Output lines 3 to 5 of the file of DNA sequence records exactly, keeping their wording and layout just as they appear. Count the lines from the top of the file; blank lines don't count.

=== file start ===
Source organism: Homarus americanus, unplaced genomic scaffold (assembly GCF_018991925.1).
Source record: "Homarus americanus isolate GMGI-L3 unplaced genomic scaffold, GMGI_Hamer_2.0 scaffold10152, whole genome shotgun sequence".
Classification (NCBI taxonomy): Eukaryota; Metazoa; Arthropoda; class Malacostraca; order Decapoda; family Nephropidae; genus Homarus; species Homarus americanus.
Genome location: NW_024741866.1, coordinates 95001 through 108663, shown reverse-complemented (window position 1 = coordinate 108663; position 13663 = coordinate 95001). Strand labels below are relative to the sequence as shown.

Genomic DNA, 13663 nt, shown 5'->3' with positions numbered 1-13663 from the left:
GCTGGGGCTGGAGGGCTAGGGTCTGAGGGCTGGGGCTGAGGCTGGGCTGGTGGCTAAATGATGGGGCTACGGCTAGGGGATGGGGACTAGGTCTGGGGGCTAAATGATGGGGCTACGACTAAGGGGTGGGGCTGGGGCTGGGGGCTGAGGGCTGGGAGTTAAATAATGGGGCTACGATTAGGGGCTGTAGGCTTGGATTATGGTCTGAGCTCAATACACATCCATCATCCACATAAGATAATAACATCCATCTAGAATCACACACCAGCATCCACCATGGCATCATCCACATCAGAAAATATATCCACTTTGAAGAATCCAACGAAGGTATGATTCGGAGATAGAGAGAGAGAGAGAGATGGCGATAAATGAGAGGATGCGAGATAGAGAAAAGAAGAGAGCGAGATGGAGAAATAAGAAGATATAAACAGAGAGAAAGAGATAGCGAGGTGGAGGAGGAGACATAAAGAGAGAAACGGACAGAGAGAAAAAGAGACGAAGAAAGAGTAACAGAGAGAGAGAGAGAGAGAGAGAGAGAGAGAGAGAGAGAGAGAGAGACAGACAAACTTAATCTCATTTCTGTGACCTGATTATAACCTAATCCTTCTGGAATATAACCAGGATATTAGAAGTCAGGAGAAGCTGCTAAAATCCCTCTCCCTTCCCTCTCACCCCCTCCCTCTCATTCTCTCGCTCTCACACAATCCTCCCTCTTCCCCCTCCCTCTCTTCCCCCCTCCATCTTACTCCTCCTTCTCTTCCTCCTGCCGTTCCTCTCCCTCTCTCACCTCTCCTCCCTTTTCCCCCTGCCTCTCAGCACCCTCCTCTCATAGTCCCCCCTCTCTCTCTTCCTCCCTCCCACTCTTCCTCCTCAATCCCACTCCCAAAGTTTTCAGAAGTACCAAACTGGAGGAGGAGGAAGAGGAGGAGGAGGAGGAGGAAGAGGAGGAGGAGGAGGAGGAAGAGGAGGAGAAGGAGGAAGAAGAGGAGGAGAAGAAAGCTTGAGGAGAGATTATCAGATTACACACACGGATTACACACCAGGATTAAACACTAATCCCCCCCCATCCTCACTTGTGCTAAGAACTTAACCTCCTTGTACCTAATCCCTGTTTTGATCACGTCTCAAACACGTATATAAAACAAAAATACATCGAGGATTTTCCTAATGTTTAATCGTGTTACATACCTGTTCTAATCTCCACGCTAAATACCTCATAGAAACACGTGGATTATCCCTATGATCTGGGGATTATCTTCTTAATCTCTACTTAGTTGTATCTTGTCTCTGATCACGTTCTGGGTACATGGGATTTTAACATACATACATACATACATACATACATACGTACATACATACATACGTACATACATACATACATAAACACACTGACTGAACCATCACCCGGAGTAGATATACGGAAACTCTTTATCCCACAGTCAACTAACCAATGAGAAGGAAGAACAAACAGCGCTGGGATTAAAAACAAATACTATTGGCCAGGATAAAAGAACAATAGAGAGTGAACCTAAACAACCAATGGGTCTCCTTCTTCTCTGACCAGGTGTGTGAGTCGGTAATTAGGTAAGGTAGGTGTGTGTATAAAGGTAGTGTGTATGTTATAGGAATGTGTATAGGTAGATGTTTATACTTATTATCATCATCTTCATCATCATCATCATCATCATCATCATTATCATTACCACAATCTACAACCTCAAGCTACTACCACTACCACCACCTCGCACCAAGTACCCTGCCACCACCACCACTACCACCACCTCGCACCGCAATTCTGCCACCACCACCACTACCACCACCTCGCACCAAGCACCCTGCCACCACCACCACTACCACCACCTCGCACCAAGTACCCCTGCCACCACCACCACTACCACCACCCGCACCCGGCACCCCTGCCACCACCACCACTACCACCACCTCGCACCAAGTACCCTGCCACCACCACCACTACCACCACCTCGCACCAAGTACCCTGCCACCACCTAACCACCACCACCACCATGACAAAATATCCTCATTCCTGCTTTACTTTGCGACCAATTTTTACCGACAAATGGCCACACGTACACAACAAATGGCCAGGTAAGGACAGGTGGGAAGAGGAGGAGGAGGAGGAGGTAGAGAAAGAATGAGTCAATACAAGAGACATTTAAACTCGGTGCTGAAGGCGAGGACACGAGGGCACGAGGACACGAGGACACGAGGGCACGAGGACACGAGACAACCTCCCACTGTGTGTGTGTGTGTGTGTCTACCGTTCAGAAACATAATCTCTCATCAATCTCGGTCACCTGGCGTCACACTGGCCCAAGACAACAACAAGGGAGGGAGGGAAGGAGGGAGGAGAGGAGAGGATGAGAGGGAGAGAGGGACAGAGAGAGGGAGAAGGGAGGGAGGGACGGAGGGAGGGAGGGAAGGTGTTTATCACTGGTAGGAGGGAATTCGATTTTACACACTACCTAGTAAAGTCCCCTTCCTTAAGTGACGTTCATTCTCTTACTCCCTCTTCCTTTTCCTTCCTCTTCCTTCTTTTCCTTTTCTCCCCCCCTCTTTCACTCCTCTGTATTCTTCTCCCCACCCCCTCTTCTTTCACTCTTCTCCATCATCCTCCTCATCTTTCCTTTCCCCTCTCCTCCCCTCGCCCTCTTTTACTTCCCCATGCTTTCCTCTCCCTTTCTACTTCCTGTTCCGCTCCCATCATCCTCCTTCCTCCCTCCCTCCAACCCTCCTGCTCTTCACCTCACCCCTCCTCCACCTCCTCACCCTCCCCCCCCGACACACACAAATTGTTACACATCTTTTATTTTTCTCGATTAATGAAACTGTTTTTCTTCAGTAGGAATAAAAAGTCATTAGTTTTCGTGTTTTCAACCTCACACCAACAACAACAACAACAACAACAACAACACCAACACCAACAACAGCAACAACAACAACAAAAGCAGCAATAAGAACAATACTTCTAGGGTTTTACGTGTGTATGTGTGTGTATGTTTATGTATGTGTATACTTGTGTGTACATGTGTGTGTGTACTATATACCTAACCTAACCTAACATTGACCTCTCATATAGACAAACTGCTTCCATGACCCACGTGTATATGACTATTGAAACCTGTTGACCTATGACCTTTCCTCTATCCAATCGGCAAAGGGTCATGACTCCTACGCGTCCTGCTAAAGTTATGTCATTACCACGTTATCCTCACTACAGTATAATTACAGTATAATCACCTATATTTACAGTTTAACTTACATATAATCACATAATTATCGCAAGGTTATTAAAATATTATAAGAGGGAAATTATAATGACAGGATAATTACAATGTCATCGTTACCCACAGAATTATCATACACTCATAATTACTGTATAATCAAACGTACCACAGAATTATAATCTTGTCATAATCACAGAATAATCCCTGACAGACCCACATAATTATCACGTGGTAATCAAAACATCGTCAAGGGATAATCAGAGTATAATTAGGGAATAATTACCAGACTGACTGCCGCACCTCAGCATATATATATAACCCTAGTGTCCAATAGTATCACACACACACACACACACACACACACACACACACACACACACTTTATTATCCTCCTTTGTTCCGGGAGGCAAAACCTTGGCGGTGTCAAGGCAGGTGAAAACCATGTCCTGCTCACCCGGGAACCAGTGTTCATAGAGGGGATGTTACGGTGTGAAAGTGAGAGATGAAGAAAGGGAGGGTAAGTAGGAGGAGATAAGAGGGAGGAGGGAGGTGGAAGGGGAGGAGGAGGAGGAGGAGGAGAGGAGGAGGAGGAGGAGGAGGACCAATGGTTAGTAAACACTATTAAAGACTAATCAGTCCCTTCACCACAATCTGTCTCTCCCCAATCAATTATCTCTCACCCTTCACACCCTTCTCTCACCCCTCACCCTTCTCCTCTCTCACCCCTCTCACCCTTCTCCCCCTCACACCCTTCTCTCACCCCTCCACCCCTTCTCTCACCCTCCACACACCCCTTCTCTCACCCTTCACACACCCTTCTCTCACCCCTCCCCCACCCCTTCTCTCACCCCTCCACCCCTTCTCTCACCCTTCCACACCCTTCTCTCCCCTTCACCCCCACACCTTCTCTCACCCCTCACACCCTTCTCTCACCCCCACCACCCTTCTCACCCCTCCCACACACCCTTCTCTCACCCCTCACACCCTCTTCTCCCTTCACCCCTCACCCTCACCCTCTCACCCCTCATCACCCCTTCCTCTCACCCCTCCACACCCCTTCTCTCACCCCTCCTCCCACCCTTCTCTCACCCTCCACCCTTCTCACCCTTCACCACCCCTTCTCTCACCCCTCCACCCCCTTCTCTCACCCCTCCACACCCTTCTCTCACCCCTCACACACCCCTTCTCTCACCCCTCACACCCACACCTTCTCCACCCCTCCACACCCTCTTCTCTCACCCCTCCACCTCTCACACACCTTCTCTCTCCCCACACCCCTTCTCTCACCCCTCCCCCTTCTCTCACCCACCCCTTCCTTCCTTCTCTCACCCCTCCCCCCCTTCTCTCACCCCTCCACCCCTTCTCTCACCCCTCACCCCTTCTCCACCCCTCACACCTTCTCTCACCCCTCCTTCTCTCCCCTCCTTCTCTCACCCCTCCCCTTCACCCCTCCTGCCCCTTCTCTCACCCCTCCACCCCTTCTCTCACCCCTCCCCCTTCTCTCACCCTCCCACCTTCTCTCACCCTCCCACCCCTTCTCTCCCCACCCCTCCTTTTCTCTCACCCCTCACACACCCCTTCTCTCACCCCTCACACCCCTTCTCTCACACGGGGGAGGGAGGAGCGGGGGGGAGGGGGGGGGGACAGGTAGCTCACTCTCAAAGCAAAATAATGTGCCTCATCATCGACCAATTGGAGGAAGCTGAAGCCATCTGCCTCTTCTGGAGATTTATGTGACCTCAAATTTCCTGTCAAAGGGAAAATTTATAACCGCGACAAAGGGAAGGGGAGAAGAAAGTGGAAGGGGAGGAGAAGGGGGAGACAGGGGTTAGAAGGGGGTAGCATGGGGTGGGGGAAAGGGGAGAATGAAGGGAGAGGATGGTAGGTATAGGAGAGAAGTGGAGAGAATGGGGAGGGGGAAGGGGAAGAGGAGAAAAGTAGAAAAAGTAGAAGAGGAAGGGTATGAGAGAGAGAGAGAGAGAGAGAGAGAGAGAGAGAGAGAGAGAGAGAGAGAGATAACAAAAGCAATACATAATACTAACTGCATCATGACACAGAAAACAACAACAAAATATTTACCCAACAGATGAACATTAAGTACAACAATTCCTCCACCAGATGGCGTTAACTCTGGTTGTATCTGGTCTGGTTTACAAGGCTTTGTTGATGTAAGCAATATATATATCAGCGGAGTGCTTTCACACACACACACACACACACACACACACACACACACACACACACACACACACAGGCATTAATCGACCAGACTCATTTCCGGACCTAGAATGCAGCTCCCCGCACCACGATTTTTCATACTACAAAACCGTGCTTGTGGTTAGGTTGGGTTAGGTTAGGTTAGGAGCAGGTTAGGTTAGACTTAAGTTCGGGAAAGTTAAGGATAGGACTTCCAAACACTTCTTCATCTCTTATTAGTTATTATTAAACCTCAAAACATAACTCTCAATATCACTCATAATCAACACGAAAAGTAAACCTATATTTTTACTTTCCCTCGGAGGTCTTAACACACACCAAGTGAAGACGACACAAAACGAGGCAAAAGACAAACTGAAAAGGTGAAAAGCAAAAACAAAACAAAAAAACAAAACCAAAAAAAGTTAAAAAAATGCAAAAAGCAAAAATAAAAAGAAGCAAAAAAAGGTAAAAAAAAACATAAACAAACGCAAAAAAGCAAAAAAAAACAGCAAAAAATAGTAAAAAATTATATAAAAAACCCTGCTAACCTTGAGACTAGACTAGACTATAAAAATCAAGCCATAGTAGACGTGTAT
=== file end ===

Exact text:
Classification (NCBI taxonomy): Eukaryota; Metazoa; Arthropoda; class Malacostraca; order Decapoda; family Nephropidae; genus Homarus; species Homarus americanus.
Genome location: NW_024741866.1, coordinates 95001 through 108663, shown reverse-complemented (window position 1 = coordinate 108663; position 13663 = coordinate 95001). Strand labels below are relative to the sequence as shown.

Genomic DNA, 13663 nt, shown 5'->3' with positions numbered 1-13663 from the left: